The New Nordic Cookout at the Union Square Greenmarket
I’ve only ever visited Denmark once, and that was on a trip to Copenhagen in the early 1990s as part of a business conference. What I remember aside from the architecture is the breakfast at the hotel with all sorts of meats, cheeses, yogurt, jam, and several kinds of herrings. I mentioned this to another attendee at today’s New Nordic Cookout at the Union Square Greenmarket, who had lived there during that time and had also experienced this more traditional fare. Yesterday, however, the focus was on how Danish chefs have become a new standard-bearer for rediscovering local ingredients, flavors, and textures and combining them into more modern-style dishes.
With Noma having been named the best restaurant in the world, and its chef René Redzepi being heralded as a culinary innovator, it was wonderful to see some of this cuisine come to our shores so that we could experience its beauty and deliciousness without having to board a long-distance flight. I even managed to catch a glimpse of HRH Crown Prince Frederik and HRH Crown Princess Mary as they toured the Greenmarket, a food resource Redzepi mentioned during his interview with Food & Wine‘s Dana Cowin that he was a bit envious of us New Yorkers for having.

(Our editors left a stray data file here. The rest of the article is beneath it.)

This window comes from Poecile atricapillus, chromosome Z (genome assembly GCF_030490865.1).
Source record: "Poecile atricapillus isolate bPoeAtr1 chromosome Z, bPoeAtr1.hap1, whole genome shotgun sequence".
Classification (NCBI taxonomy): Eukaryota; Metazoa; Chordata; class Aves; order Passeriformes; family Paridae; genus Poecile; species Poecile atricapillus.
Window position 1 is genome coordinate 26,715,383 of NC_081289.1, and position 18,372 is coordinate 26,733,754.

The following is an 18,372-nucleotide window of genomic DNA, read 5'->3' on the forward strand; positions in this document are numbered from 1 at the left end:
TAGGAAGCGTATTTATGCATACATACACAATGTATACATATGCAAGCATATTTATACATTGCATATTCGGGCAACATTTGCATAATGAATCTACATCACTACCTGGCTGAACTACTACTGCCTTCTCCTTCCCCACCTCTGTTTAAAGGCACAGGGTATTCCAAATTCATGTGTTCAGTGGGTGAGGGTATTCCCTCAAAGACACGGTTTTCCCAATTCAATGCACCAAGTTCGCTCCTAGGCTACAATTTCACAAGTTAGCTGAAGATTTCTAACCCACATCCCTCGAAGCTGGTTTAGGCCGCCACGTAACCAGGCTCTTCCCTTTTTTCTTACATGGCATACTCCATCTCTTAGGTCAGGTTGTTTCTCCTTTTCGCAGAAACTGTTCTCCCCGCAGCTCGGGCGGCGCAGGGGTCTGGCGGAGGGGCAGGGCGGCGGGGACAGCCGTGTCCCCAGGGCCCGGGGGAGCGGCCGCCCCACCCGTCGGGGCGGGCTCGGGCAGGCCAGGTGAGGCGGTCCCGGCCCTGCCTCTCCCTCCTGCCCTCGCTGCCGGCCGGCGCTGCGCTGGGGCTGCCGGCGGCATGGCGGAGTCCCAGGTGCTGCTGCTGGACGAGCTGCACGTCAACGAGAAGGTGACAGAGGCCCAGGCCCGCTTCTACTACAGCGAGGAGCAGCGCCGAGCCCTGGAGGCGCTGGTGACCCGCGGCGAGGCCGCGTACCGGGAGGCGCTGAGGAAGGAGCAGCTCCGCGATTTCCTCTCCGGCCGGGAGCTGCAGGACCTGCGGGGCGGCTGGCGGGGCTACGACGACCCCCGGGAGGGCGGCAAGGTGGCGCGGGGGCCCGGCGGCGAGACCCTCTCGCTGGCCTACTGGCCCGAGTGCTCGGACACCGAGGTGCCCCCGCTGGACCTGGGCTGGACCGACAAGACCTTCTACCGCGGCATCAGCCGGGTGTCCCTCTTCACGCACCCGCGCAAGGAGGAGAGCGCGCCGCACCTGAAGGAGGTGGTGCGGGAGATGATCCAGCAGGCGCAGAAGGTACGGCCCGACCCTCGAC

Danish chefs Adam Aamann, who will be opening a restaurant in New York in December, and Claus Henriksen were also there, hard at work behind the serving tables to produce tasty nibbles for the audience to sample, as you can see in the photo sequence below. The smørrebrød and other bites were piled high with fresh, seasonal ingredients, and the combinations were intriguing (like the oyster cream) and flavorful.
Although I’d probably go back for seconds on everything, as it was all fantastic, my favorite of the dishes was the Marzipan Cake, which seemed to capture not just the taste of almonds, but also some of the mouthfeel of marzipan inside of fluffy cake. More photos of beautiful smørrebrød created by local chefs and information about Danish cooking were also shown at yesterday’s event on a video of last year’s Smørrebrød Festival at the New Amsterdam Market. The rugbrød (rye bread) used as the base for the smørrebrød served there was made locally using grain grown upstate through Chef Trina Hahnemann and her Danish Rye Bread Project. I look forward to exploring other aspects of this cuisine when Adam Aamann’s new restaurant opens in Tribeca in December to see what creations he will bring to New York.